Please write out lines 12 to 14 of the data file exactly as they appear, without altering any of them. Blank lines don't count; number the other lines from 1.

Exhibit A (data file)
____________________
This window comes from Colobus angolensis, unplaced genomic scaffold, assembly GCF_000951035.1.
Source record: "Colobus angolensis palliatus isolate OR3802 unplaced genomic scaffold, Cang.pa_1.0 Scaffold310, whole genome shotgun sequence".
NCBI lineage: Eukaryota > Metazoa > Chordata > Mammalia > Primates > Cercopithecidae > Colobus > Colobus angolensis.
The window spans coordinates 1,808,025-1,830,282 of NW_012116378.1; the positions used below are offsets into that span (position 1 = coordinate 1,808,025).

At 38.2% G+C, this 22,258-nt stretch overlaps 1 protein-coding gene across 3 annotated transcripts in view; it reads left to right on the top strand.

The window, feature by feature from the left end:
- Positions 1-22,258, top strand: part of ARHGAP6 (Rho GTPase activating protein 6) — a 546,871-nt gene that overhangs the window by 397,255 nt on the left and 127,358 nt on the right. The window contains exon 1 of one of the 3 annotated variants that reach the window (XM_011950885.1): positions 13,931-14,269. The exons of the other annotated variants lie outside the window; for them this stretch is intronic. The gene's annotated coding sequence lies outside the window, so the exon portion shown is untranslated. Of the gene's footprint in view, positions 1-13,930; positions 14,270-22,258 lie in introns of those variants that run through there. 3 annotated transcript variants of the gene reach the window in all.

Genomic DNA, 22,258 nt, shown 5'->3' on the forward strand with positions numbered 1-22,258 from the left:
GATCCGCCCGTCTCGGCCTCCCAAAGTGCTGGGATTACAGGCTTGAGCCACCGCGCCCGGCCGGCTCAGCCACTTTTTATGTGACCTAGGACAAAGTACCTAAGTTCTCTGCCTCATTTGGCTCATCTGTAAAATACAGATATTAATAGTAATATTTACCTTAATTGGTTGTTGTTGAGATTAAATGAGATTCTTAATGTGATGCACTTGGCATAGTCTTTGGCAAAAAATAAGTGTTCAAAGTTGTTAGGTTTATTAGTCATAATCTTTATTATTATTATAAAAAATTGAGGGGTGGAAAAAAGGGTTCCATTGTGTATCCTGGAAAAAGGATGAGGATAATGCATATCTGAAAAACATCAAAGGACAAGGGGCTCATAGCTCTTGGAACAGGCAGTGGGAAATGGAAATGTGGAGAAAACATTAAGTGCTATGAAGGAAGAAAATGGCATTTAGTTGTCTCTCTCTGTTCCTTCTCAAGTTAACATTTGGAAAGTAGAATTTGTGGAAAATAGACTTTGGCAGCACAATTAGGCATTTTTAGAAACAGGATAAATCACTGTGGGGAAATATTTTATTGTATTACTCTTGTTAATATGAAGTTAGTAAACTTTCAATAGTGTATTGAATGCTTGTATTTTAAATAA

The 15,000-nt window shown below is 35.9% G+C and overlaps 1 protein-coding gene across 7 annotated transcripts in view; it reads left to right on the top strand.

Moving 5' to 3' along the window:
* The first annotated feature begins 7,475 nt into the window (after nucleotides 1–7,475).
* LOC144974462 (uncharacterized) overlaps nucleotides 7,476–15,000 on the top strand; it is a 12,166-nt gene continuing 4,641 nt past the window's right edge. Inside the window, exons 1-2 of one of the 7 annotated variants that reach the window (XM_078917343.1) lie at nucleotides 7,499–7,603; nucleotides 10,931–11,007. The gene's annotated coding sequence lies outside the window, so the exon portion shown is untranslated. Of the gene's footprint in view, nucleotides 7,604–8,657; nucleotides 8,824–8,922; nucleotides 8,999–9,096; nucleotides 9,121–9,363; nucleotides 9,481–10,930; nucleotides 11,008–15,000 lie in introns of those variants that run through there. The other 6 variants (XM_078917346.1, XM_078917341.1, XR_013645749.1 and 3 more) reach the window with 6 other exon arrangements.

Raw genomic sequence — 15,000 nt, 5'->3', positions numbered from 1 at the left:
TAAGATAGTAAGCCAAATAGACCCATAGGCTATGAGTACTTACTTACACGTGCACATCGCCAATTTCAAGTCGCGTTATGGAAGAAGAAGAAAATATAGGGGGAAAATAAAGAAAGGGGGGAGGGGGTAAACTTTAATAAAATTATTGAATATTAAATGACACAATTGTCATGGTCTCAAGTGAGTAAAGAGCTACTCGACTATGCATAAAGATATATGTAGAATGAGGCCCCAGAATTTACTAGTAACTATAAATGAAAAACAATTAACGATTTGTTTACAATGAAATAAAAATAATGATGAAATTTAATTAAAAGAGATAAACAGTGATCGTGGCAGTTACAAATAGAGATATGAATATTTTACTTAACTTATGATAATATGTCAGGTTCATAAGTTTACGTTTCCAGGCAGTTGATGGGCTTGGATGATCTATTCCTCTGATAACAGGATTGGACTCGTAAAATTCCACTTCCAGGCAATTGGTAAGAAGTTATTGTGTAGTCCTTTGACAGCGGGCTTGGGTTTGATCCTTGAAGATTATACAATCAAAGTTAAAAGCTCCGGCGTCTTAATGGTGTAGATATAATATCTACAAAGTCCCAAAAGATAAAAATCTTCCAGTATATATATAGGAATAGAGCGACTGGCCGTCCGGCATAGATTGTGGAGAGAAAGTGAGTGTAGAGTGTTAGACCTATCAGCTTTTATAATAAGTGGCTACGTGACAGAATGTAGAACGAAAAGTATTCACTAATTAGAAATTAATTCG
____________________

* The first annotated feature begins 7,475 nt into the window (after nucleotides 1–7,475).
* LOC144974462 (uncharacterized) overlaps nucleotides 7,476–15,000 on the top strand; it is a 12,166-nt gene continuing 4,641 nt past the window's right edge. Inside the window, exons 1-2 of one of the 7 annotated variants that reach the window (XM_078917343.1) lie at nucleotides 7,499–7,603; nucleotides 10,931–11,007. The gene's annotated coding sequence lies outside the window, so the exon portion shown is untranslated. Of the gene's footprint in view, nucleotides 7,604–8,657; nucleotides 8,824–8,922; nucleotides 8,999–9,096; nucleotides 9,121–9,363; nucleotides 9,481–10,930; nucleotides 11,008–15,000 lie in introns of those variants that run through there. The other 6 variants (XM_078917346.1, XM_078917341.1, XR_013645749.1 and 3 more) reach the window with 6 other exon arrangements.

Raw genomic sequence — 15,000 nt, 5'->3', positions numbered from 1 at the left: